When the idea hit me to make a dramatic career change and begin writing, speaking, and making public appearances supporting the Iditarod, I had confidence God was source of the inspiration. Since then, so many evidences of his help have rained down I’ve grown all the more sure he’s directing me. Revelations. Pieces fitting together. Occurances seemingly from out of nowhere—most would call them “coincidence”—that further my work and keep me pumped about it. Altogether it just stacks up as one big, growing mound of proof and assurance that I’m working in the area of my God-given talent under his favor and aid. Now as I work on my writing, public appearances, and lately, ideas for a television reality series, I just move out and do the next item of work or follow the next line of inspiration it looks like he’s set before me and excited me about. As I do, I rest—rest assured that he’ll show me a further step, if necessary making the needed corrections if, with a pure heart and motive, I’ve taken a wrong heading.
Learn about Rod’s two-volume work,
TRAILBREAKERS, Pioneering Alaska’s Iditarod at
Whether it’s strangling red salmon for a living on Alaska’s Bristol Bay or navigating a course through life, you need to know where you’re boat’s going, and to steer your way there you need the force of moving water shoving against the rudder.
When younger, I’d plunge into unknowns the most hairy-chested angel might well hesitate to stick even the tip of his toe into. With abandon, I’d fly into whatever wild adventure or enterprise came to mind or appeared in my path and seemed appealing. Never a consultation with those who could have mentored me. Never a seeking of or dependence on God for his leading or help. I had a lot of water flowing over my rudder, but it was undisciplined.
As the same time, I often dismissed with a wave of my hand tremendous opportunities, opportunities that if taken up, would have probably given me a life of wonderful economic success. As if they grew on trees, I turned my back on offerings, openings and chances at veritable gold mines that, as I watched them develop for others over the years, proved to be sure-fire. I’d list a half dozen, but I don’t want to make you or myself sick.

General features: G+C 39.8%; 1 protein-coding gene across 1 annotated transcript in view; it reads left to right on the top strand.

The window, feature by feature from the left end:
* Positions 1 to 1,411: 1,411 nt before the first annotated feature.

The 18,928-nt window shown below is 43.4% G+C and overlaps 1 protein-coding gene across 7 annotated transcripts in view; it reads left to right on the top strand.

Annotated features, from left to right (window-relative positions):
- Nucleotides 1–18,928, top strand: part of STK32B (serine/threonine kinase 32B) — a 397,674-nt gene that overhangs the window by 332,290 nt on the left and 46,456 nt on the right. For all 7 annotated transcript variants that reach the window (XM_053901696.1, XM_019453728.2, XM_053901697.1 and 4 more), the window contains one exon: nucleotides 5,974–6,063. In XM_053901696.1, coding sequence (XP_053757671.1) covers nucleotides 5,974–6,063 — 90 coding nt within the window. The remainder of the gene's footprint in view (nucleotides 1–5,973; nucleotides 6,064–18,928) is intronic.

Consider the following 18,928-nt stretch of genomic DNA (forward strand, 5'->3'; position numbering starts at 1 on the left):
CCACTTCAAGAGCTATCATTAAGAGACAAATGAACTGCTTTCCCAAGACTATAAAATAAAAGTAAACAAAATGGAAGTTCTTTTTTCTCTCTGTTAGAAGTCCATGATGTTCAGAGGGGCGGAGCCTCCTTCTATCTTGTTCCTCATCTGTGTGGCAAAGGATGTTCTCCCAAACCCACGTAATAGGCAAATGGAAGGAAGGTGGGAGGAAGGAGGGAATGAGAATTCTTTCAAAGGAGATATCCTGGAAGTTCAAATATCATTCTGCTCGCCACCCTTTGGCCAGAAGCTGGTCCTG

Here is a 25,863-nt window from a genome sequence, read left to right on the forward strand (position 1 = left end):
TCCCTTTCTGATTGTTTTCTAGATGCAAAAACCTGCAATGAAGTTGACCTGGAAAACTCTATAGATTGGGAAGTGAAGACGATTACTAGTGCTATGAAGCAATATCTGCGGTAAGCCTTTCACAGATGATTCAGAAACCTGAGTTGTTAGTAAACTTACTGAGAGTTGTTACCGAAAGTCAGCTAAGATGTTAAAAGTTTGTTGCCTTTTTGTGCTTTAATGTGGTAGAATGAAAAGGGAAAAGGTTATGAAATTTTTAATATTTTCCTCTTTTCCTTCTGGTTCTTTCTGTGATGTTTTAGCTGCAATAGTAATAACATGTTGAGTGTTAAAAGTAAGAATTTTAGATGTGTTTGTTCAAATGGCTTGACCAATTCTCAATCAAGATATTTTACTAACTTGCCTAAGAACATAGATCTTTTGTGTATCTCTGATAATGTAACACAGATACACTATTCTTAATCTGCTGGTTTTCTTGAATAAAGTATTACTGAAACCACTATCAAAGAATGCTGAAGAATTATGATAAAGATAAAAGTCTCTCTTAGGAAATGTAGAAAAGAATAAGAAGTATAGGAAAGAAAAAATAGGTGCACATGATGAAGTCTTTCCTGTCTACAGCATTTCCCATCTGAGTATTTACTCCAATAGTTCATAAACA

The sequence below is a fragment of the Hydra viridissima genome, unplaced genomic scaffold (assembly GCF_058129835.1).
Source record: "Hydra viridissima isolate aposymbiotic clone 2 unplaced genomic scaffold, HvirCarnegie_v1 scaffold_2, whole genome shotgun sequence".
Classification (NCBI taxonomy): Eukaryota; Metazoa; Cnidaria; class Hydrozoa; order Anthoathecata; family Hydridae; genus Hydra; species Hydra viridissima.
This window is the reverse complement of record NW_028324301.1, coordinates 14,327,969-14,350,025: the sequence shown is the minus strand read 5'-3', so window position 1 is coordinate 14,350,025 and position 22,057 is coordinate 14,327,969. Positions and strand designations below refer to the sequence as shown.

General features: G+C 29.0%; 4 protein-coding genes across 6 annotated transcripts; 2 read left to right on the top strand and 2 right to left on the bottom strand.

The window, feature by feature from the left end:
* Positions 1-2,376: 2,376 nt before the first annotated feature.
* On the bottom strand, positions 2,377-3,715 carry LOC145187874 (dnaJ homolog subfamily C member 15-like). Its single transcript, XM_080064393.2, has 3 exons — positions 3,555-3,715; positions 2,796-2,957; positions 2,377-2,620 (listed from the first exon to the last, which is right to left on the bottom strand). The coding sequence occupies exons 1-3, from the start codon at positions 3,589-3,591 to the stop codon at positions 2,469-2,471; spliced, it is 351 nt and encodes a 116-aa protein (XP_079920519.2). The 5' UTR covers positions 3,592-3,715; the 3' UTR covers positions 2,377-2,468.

The many years with my old business partner Keith Lauwers, sharing the wild adventures and unique experiences attendant to the strangling of salmon on Alaska’s Bristol Bay, provided an unparalleled classroom. Other notable schooling during decades spent in other realms have provided valuable lessons as well. My ever-growing 20-20 look-back at time, energy, and resource-wasting mistakes and blown opportunity have made me eager—even desperate—to do better.
The clock ticked down, nearing the hour. Our gillnetter, the FV New Life rose and fell with the swells, drifting with the tide, the 3208 turbo Cat engine idling. In the pilot house I discussed alternatives with Keith, my partner in our commercial salmon fishing business. Out on the famed Bristol Bay grounds, site of the world’s greatest red salmon fishery, with time approaching a big opener, we tried to guess where the fish might be concentrated.
Full partners, Keith and I alternated year by year skippering the boat and running the operation. Though we discussed such major decisions as where to set on this opener, this was my year and the final call would be mine. I prayed for guidance as fervently as I knew how. “God, where, in all this vast expanse of water, should I point our bow to position us in front of the densest schools?” There were fish moving out there somewhere in net-sinking masses, but where?